Do they need enlightenment?
Typically, there are plenty of things going on in the video game world that have implications for gamers, stores, and other aspects of the industry in one form or another. But with the war that is going on in the courts regarding Sony and Microsoft, that’s something different entirely. Long story short, Microsoft is trying to buy Activision Blizzard and get all of their IP. Sony cried foul and said they were doing so to get access to key IP that they could then restrict and dominate through. The biggest of these IPs was Call Of Duty, and Sony felt it was wrong that they could have sole access to it.
Microsoft repeatedly has and consistently said that they wouldn’t do anything to restrict the IP or any of the other IPs within their potential future merger with Activision Blizzard. To further cement this statement, Microsoft and Nintendo made a 10-year deal stating that all future titles in the Call Of Duty line would come to Nintendo platforms.
This was a big deal for numerous reasons. Not the least was that that franchise hasn’t been on Nintendo systems consistently for some time. Even with the success of the Nintendo Switch, Activision Blizzard never allowed gamers to enjoy certain best-selling titles from the franchise. Some felt it was because of the graphics and processing power of the Switch and how it would “stand up” to the needs that the game had. Others felt it wouldn’t make the money it would on other systems, so it wasn’t “worth the effort.” No matter the reason, things seem to be worked out.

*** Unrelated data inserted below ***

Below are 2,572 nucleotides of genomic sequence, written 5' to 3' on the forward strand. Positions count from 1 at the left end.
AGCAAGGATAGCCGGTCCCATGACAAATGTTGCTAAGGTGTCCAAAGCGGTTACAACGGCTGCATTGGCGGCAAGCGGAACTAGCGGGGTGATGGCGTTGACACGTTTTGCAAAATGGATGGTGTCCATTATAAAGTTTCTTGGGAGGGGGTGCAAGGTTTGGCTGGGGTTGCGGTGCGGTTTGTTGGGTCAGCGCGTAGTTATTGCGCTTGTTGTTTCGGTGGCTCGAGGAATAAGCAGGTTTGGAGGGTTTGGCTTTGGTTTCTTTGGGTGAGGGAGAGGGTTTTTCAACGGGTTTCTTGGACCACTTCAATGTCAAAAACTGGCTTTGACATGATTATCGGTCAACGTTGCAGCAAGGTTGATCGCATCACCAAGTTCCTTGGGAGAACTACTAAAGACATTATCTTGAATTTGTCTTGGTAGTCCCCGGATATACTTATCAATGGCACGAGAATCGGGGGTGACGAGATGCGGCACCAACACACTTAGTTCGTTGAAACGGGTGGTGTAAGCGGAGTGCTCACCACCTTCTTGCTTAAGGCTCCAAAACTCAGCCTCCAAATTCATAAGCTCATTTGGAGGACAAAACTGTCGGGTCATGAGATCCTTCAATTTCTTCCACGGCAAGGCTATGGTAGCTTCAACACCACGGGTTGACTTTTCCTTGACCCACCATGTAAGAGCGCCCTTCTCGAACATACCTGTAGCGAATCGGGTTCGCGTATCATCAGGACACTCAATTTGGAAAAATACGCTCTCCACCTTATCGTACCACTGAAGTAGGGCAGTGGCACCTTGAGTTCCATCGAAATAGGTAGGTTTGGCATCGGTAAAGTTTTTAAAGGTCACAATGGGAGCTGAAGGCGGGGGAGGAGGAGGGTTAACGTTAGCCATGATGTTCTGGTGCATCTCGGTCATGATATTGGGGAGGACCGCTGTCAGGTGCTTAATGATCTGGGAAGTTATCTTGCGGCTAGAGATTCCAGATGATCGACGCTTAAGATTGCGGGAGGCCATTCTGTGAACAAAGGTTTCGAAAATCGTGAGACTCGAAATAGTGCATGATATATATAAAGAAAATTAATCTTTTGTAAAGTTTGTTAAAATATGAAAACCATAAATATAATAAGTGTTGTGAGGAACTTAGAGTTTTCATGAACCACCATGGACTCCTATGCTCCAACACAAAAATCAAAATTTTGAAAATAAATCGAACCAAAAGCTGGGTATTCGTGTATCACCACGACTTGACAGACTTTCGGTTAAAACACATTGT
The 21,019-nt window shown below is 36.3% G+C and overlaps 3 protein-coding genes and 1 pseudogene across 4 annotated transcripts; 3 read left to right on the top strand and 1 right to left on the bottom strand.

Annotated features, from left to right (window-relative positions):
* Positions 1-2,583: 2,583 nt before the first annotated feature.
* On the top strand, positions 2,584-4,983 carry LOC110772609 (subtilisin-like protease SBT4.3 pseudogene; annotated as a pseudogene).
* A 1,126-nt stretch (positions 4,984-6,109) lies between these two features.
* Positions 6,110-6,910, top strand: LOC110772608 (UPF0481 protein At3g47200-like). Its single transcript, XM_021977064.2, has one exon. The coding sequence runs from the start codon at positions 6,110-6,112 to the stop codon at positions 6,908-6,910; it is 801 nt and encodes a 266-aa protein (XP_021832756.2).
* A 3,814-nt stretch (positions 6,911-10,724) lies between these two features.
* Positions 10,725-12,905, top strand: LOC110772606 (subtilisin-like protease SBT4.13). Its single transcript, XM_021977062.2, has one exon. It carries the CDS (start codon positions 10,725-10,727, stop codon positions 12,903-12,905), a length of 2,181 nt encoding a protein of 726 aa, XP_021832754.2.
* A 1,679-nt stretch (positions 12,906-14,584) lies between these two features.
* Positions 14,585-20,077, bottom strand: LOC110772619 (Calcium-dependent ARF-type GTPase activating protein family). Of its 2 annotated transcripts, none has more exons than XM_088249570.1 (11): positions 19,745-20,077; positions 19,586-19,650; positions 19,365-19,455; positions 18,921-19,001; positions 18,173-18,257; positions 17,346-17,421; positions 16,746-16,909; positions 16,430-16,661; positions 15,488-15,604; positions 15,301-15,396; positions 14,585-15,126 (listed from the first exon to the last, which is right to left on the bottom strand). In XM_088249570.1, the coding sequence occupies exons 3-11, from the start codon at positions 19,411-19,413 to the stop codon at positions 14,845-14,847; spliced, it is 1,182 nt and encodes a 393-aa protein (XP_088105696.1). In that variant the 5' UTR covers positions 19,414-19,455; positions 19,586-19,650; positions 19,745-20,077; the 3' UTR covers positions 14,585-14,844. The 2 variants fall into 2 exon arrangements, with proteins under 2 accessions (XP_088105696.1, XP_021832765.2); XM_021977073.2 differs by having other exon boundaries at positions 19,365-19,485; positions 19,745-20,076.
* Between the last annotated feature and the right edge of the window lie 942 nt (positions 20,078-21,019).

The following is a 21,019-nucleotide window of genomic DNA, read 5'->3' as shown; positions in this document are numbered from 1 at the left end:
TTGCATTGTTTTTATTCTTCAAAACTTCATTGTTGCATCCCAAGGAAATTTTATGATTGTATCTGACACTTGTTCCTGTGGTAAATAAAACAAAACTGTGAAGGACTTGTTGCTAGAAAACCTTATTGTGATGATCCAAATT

But the FTC isn’t as convinced. According to My Nintendo News, the FTC has asked for more information about the deal from Steve Singer of Nintendo of America. He was the one who helped make the deal happen, and thus he’s the one with the most information about the agreement and how it would affect both sides.
A curious note about the request for information, which was asked for by subpoena, is that Nintendo tried to have it dismissed. But why would they do that if nothing was untoward about the deal?
Sony will no doubt hope that something is heard within the testimony that could hold up the merger and thus make this deal with Nintendo moot.
No matter what happens, people will keep their eyes on the situation because there are plenty of ways this could end.